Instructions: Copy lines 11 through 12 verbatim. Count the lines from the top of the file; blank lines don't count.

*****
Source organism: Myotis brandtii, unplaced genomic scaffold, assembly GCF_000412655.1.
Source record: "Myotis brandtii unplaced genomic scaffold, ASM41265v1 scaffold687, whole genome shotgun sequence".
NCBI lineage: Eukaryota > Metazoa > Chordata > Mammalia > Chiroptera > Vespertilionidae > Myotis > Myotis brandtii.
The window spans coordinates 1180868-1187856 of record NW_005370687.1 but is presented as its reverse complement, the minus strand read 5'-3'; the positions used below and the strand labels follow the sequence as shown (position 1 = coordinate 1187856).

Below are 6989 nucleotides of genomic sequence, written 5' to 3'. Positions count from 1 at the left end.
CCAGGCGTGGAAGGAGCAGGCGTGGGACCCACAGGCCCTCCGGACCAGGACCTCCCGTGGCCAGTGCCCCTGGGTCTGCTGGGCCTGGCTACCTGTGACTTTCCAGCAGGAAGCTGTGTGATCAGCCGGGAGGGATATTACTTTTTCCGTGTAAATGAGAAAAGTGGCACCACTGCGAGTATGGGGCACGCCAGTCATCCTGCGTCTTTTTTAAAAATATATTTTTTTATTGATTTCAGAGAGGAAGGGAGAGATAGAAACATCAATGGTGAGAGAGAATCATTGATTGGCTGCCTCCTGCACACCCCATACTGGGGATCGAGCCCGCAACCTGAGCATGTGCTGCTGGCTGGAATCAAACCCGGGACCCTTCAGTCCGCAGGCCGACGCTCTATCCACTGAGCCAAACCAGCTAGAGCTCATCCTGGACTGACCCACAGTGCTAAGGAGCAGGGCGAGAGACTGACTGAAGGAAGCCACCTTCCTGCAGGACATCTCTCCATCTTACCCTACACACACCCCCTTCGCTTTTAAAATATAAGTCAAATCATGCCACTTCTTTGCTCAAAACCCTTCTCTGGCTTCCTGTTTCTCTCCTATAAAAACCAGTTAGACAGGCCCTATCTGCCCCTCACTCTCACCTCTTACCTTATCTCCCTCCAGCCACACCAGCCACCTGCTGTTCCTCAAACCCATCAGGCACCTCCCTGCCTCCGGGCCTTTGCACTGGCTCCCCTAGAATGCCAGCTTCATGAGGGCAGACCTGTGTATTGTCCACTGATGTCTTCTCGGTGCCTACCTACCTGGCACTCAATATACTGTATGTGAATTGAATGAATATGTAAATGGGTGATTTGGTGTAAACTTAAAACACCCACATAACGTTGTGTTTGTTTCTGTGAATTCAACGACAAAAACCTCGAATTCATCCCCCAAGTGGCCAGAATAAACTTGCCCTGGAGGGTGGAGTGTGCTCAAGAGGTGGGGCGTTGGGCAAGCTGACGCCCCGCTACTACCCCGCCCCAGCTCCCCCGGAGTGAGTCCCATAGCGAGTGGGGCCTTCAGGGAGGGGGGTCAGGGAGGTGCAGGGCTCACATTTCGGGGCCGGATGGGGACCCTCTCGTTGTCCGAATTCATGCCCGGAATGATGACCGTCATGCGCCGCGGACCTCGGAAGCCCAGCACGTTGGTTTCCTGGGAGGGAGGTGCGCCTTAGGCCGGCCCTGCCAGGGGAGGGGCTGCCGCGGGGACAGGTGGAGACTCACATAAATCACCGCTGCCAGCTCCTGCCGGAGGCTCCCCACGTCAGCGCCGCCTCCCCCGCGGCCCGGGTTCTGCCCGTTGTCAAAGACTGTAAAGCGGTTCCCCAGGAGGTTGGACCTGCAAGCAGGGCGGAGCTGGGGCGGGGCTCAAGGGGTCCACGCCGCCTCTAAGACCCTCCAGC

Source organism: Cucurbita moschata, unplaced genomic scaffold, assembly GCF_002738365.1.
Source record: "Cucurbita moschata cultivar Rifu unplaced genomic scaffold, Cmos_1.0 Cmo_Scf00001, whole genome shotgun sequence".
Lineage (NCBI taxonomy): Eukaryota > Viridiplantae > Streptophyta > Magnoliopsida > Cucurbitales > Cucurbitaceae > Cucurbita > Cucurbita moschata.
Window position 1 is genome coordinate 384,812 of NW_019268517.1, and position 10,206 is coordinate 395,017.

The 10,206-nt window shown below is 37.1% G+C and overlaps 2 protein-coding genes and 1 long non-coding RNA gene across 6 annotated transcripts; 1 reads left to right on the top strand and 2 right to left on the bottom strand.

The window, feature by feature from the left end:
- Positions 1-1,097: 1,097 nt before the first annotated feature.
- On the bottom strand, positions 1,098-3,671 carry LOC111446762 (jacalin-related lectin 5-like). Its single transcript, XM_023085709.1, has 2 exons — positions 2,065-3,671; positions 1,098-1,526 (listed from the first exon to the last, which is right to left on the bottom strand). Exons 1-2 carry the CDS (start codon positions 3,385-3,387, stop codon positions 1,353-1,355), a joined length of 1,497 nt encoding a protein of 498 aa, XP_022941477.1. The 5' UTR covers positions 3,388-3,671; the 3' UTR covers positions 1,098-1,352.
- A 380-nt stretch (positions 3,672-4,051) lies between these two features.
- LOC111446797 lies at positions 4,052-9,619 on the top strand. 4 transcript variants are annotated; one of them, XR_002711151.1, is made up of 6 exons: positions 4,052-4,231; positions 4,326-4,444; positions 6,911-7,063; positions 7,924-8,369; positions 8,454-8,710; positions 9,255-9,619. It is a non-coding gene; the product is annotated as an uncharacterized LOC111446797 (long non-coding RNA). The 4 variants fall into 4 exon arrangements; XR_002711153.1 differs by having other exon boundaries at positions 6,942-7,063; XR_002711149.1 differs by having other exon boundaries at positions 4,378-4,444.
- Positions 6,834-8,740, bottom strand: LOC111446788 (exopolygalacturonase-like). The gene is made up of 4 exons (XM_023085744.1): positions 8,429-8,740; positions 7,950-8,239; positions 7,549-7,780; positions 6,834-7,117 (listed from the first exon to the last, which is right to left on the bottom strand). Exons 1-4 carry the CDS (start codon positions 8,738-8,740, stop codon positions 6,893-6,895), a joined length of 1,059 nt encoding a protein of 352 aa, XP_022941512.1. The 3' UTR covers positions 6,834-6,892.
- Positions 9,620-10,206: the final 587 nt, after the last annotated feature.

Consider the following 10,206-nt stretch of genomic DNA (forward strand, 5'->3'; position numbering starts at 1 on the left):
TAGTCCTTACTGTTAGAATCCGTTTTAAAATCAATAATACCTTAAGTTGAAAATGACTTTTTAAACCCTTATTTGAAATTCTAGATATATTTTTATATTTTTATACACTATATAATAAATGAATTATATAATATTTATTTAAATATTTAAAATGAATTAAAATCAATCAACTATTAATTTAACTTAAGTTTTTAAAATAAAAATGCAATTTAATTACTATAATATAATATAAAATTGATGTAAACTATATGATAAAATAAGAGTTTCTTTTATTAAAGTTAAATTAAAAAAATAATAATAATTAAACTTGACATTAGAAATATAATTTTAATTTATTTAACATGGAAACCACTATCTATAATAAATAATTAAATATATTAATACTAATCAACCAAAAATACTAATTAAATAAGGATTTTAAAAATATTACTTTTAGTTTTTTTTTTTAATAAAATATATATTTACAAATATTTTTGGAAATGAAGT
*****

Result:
The 10,206-nt window shown below is 37.1% G+C and overlaps 2 protein-coding genes and 1 long non-coding RNA gene across 6 annotated transcripts; 1 reads left to right on the top strand and 2 right to left on the bottom strand.

The window, feature by feature from the left end: